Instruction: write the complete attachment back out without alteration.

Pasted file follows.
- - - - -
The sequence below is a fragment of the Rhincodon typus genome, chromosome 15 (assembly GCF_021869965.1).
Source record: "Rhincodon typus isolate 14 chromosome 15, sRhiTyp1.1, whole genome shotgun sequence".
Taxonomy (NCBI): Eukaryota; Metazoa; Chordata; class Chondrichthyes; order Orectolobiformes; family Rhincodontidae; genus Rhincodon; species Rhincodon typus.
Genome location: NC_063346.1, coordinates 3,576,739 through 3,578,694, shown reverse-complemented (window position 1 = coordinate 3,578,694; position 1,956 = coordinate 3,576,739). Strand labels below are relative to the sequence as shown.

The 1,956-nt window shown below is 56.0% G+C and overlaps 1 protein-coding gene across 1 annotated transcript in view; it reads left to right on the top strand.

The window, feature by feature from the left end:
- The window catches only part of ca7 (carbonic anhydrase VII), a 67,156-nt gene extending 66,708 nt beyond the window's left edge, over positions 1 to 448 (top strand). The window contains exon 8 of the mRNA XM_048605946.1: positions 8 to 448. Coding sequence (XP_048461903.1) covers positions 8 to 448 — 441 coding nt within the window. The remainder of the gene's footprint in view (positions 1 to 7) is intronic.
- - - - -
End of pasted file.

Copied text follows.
The sequence below is a fragment of the Rhincodon typus genome, chromosome 15 (assembly GCF_021869965.1).
Source record: "Rhincodon typus isolate 14 chromosome 15, sRhiTyp1.1, whole genome shotgun sequence".
Taxonomy (NCBI): Eukaryota; Metazoa; Chordata; class Chondrichthyes; order Orectolobiformes; family Rhincodontidae; genus Rhincodon; species Rhincodon typus.
Genome location: NC_063346.1, coordinates 3,576,739 through 3,578,694, shown reverse-complemented (window position 1 = coordinate 3,578,694; position 1,956 = coordinate 3,576,739). Strand labels below are relative to the sequence as shown.

The 1,956-nt window shown below is 56.0% G+C and overlaps 1 protein-coding gene across 1 annotated transcript in view; it reads left to right on the top strand.

The window, feature by feature from the left end:
- The window catches only part of ca7 (carbonic anhydrase VII), a 67,156-nt gene extending 66,708 nt beyond the window's left edge, over positions 1 to 448 (top strand). The window contains exon 8 of the mRNA XM_048605946.1: positions 8 to 448. Coding sequence (XP_048461903.1) covers positions 8 to 448 — 441 coding nt within the window. The remainder of the gene's footprint in view (positions 1 to 7) is intronic.